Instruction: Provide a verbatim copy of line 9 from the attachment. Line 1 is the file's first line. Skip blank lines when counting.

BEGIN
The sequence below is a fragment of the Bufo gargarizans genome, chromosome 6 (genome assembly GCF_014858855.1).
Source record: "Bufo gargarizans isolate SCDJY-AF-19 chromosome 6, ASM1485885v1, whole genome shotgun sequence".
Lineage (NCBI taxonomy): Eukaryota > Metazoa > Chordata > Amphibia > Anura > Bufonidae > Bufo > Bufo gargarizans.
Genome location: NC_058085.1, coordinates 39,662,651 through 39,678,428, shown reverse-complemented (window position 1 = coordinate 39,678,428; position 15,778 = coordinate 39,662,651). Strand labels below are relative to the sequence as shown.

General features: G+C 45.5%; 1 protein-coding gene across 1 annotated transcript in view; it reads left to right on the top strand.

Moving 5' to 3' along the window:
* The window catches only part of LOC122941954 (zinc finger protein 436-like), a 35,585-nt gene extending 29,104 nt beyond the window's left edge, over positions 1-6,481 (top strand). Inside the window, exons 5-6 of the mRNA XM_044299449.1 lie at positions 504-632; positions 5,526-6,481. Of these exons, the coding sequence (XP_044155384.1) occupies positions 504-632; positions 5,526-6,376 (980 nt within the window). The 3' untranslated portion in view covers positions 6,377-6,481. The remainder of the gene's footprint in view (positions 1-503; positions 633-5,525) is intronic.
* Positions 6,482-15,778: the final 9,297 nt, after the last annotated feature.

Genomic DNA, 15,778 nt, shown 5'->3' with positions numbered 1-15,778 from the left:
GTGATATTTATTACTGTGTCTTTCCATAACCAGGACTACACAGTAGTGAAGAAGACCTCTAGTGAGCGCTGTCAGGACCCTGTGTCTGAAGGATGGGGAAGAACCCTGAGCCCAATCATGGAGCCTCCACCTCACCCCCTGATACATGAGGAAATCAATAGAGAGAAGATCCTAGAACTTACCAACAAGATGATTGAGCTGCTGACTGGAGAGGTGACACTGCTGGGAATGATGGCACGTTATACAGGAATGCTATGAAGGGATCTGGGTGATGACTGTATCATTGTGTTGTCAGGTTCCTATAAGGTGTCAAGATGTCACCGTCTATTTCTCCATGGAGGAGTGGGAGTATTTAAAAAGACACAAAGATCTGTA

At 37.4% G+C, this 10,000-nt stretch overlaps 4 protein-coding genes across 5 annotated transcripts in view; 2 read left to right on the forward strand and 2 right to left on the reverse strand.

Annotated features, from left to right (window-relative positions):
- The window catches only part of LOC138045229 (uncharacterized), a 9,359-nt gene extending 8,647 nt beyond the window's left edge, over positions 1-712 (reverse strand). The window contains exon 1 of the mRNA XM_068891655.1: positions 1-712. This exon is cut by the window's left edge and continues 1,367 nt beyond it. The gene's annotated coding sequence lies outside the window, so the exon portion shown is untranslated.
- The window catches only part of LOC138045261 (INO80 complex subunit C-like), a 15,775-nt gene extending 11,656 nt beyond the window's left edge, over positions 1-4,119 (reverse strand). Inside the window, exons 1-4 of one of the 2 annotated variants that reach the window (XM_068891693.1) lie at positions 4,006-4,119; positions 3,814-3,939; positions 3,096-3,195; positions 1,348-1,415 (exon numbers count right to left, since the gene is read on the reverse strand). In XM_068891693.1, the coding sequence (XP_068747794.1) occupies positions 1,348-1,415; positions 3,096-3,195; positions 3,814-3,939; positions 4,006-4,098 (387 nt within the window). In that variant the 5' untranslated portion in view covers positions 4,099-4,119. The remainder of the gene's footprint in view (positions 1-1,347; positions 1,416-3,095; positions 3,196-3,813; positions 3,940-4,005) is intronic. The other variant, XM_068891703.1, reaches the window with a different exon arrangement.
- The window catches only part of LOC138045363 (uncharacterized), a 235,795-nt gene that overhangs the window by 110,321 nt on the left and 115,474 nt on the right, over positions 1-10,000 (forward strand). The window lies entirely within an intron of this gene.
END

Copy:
Genomic DNA, 15,778 nt, shown 5'->3' with positions numbered 1-15,778 from the left: